Then it was Shabbat. Ah Shabbat. The joy of having my children with me, lighting the candles with Stephanie and Olivia, Zvi’s melodious Kiddush, Olivia and Zacky’s prayer with Zvi over Rachel’s challa and the traditional meal, so special. It was very exciting for Amiad and Nogas two little ones who found new playmates in the “big” children.
Shabbat was not the usual calm Shabbat, my mind was filled with the family and thoughts of Saturday night when friends came for a special dinner at Caffit in the Botanical Gardens. I chose the Botanical Gardens simply because I love it – but it limited the number of guests, so please don’t be offended if you were not invited – it doesn’t mean I didn’t want you! Zvi’s sons, my sons and daughter, their spouses and of course OUR grandchildren! I love seeing the children all together.  I was overwhelmed by the love which came from every corner of the room, from the words of my Zvi, from the hugs and kisses of friends, from the glorious violin performance by Sasha (Alexandra Dennisov) and Adi Hayats guitar, as they played my favourite song and a beautiful presentation made by Mel Brickman showing me from birth until today, introducing my entire family to my Israel family and close friends. Now everyone knows I am 70 – actually I am not…….. as Zvi said I am the only woman willing to be 70 a month before my actual birthday so that my sons could be with me!!!!!
On Sunday, the family went off to Tel Aviv and Rachel, Yosef, Talia, Ayala and I met them on the beach at Kibbutz Palmachim. It is a deserted beach at this time of year and it was sheer joy to be the only ones there, except for one fisherman with a small trawl net who demonstrated his art to the children. The weather was glorious, clear blue skies and we saw egrets fishing, eagles hovering and cranes wading ; we raced and went shell picking and Yosef even went into the water – only to find he had no change of clothing!!!
Two crazy days later and my boys had gone, back to their lives, back to their British and American families, leaving us exhausted and wanting more, much more, it is never enough. The joy of a modern family! For Yosef the high point of the visit was when he beat Uncle Daniel at Rubiks cube……. admittedly about 30 years after Uncle Dan gave it up!
Jerusalem fascinates me. The Chanuka decorations still abound but now they have been joined by the Christmas decorations along the road between Jerusalem and Bethlehem, in the Armenian Quarter of the Old City and in many other Israeli cities, especially Nazareth, Haifa and Jaffa. I told you of the ICEJ and the combination of the Chanukiah and Christmas tree on the balconies of their building, well that is the feeling of Jerusalem in a nutshell. Thank God a million times that Christians in this city are free to celebrate and express themselves in prayer and joyous singing, without anyone threatening them. Indeed the opposite is true, Jerusalem welcomes all religions.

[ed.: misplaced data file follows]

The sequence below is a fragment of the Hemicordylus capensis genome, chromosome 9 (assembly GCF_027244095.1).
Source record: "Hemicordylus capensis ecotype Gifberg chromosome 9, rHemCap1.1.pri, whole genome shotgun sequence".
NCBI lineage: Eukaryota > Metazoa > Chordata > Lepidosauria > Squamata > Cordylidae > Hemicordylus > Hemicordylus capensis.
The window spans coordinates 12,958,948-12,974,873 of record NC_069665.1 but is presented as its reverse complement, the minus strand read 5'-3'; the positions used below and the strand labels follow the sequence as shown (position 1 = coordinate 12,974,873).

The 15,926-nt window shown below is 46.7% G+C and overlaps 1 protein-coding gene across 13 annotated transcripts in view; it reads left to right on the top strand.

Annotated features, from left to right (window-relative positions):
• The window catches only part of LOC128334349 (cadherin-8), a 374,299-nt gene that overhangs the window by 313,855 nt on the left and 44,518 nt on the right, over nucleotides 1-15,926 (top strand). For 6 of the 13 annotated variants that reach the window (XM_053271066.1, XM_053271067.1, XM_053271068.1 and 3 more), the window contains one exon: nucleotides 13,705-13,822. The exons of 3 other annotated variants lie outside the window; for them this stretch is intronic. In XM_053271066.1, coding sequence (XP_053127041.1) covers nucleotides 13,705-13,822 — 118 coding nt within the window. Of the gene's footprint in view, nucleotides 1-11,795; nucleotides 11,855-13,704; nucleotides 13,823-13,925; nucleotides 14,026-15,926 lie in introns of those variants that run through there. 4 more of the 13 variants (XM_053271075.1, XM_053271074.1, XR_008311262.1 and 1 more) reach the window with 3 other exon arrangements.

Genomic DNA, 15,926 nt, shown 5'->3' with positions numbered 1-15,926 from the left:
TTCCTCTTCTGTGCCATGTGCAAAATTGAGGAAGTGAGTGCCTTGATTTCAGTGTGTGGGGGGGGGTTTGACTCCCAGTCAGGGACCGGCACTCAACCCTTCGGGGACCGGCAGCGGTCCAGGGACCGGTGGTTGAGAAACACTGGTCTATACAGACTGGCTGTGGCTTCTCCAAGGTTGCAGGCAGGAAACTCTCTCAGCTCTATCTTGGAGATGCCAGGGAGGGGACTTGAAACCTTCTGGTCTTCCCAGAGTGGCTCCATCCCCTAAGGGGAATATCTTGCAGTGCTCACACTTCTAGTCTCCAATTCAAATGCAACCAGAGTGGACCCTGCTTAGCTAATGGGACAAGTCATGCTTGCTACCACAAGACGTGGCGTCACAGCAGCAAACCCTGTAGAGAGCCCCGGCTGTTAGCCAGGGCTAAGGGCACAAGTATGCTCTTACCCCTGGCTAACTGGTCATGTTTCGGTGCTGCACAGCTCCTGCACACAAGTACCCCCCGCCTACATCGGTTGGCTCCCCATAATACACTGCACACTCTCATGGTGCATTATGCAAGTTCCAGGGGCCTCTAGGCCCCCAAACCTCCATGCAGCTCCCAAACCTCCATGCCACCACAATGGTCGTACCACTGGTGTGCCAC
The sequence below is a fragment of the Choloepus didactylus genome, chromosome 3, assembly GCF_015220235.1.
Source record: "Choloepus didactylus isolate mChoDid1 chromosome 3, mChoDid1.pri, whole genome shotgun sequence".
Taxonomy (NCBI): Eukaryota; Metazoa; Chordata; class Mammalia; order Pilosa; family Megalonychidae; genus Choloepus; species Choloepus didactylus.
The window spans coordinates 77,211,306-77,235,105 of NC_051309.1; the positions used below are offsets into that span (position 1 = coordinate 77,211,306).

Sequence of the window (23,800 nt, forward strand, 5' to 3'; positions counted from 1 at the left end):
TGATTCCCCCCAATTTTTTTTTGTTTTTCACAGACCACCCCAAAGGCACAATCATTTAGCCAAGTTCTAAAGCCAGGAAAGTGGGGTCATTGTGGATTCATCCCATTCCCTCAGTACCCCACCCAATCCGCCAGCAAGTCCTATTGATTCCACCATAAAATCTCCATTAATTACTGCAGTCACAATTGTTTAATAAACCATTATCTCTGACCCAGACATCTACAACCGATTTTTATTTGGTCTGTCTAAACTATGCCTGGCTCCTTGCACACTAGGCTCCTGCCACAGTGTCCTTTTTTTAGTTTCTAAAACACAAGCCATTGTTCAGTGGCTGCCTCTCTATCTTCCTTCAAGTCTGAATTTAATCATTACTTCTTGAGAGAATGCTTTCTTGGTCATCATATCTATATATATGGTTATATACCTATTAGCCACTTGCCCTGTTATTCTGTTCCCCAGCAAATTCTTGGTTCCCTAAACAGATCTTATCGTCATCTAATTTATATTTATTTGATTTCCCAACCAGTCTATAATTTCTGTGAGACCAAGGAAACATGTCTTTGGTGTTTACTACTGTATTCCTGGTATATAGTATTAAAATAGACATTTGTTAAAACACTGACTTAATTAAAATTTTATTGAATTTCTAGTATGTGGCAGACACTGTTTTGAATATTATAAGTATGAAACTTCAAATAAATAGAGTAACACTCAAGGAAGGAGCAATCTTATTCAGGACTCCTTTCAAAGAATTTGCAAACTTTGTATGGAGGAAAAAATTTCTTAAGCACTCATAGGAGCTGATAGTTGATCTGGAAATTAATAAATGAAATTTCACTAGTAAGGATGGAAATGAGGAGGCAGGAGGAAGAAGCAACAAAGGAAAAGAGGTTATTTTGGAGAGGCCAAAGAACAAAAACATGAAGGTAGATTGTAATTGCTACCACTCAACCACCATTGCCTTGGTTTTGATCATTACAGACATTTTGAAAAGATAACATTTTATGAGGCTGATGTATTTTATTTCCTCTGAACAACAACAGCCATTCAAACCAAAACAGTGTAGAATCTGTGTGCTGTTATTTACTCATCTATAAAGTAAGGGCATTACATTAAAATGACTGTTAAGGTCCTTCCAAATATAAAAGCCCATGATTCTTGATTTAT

My favourite story for this day comes through the wonderful Father Gabriel Naddaf, who encourages Christian Israelis to join the IDF and this year has provided the Christian soldiers with a special reception in Haifa. and especially this Christmas greeting from the IDF
My friend Bob Ackerman put a video on Facebook and because it came from a good source, I watched it. Steve Harvey is in hot water this week but here he shows another side of him as he interviews the Rabbi who found and returned $98,000 “because I was raised as a good Jew”
What songs should I give you today? What is appropriate for both Shabbat and Christmas? What shows equal and mutual respect?  What better than the 23rd psalm, written by King David right here in Jerusalem and holy to both Christians and Jews? Yes, I think that is special. Mizmor David, sung in Hebrew by Ehud Banai with English translation.
How better to end this letter than to play the ultimate song of hope. Louis Armstrong singing Wonderful World, because sometimes, when hope seems so far away, we need reminding of just how amazing our world really is.
With much love from Jerusalem, still the centre of our world, still the most beautiful city of diversity, humanity, faith, spirit and thousands and millions of prayers, which one by one reach up to Heaven.
Shabbat Shalom, a Blessed Christmas
For non-Brits – do you know the origin of Boxing Day? Do you know what Boxing Day is?

If the media does not inform us we must inform the media